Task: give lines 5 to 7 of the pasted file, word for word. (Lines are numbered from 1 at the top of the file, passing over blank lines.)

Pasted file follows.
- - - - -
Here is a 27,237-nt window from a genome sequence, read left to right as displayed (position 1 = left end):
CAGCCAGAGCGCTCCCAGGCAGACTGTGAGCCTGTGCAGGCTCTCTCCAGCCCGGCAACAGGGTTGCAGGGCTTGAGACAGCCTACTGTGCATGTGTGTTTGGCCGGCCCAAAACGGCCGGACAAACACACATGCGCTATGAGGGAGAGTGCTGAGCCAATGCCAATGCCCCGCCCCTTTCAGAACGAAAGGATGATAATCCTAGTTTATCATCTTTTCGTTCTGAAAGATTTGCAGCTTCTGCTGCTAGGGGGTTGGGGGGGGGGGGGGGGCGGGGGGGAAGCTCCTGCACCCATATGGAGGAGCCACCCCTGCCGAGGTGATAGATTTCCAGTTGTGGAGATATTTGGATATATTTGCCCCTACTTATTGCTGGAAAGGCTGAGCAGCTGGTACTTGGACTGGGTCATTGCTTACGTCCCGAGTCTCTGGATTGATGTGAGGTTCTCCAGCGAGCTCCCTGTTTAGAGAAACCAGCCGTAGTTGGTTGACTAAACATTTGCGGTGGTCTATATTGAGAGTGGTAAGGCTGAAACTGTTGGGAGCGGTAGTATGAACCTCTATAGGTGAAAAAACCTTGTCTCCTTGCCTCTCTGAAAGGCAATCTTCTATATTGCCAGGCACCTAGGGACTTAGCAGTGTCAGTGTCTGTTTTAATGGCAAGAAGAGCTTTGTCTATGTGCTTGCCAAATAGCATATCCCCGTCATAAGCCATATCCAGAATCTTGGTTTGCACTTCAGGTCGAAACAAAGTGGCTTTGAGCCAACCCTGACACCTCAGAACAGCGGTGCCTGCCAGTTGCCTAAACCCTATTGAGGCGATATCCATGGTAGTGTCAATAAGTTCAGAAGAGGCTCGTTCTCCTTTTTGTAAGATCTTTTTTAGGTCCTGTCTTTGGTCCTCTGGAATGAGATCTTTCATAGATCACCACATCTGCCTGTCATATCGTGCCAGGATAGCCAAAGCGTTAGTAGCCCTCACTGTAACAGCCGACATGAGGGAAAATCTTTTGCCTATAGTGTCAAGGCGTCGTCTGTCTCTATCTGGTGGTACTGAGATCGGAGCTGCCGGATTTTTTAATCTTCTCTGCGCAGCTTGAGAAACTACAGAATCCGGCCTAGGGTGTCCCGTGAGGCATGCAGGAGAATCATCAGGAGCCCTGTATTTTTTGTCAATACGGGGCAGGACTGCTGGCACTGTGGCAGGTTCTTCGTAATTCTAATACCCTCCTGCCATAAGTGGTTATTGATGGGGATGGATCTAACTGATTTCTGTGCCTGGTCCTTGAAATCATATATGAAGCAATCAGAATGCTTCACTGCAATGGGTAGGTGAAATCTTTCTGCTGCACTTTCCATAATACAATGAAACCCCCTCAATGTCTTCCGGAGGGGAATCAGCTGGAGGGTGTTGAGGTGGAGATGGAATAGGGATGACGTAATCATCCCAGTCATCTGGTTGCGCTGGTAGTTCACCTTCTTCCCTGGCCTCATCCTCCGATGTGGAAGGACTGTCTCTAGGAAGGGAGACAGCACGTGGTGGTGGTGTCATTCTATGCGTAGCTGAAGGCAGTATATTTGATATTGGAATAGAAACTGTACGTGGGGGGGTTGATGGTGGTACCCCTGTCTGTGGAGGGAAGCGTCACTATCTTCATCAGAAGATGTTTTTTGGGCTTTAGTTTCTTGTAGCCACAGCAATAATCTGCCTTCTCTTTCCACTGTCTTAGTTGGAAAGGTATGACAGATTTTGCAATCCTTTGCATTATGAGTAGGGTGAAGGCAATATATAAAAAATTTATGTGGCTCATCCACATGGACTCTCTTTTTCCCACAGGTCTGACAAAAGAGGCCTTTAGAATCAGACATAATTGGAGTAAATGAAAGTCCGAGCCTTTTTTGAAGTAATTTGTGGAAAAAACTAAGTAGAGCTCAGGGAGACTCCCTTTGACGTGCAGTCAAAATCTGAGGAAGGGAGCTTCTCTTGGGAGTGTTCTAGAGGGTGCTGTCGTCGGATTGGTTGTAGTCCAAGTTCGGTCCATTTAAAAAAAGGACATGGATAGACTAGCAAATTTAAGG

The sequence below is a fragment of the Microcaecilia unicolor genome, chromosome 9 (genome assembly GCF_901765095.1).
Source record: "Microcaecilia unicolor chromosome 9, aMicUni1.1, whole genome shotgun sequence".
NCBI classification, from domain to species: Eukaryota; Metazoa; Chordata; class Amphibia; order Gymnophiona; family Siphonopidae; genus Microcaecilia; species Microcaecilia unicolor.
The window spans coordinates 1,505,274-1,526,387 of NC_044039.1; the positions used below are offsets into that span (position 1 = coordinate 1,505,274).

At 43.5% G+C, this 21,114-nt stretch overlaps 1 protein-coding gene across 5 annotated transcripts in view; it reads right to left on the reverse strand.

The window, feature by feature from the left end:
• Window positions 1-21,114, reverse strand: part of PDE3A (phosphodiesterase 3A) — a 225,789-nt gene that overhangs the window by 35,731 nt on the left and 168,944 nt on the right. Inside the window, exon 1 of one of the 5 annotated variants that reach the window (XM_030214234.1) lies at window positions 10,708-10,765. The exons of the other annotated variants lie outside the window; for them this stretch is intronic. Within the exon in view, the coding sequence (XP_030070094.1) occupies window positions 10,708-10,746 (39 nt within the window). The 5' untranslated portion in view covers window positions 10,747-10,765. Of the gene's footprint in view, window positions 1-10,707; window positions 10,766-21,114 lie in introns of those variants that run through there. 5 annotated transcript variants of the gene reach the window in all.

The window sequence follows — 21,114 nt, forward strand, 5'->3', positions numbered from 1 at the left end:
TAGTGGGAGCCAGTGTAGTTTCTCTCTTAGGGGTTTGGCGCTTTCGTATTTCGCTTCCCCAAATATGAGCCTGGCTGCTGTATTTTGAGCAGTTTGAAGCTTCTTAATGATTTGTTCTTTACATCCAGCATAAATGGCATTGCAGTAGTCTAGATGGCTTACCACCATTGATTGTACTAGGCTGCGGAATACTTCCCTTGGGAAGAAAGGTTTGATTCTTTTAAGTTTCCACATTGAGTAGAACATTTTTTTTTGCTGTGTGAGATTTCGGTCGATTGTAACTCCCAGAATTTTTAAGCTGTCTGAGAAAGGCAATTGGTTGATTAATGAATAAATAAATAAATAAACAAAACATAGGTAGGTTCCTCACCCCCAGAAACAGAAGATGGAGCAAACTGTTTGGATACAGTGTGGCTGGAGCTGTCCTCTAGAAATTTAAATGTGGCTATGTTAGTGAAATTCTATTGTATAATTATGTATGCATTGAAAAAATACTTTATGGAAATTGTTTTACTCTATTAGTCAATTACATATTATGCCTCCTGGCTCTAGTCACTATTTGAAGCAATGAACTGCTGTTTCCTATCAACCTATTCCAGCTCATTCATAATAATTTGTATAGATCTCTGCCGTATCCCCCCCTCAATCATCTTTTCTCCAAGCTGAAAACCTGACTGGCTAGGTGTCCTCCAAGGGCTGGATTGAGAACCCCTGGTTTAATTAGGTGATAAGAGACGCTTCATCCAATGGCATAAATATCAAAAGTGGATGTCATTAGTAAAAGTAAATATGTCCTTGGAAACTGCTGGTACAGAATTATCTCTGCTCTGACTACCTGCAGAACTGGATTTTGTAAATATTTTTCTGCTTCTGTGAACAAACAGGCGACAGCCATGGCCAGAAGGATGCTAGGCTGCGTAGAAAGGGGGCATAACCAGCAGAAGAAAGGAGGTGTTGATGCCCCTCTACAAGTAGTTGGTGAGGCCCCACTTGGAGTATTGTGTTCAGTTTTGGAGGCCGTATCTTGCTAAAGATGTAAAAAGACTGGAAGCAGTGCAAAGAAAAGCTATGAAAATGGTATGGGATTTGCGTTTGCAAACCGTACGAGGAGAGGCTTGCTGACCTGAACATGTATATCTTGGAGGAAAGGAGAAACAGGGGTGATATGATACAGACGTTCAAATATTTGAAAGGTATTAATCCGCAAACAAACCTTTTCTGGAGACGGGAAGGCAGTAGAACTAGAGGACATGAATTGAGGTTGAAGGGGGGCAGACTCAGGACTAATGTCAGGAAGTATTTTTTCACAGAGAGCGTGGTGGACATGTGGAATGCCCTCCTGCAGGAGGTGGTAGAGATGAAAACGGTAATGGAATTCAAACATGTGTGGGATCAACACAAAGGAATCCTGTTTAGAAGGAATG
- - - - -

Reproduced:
NCBI classification, from domain to species: Eukaryota; Metazoa; Chordata; class Amphibia; order Gymnophiona; family Siphonopidae; genus Microcaecilia; species Microcaecilia unicolor.
The window spans coordinates 1,505,274-1,526,387 of NC_044039.1; the positions used below are offsets into that span (position 1 = coordinate 1,505,274).

At 43.5% G+C, this 21,114-nt stretch overlaps 1 protein-coding gene across 5 annotated transcripts in view; it reads right to left on the reverse strand.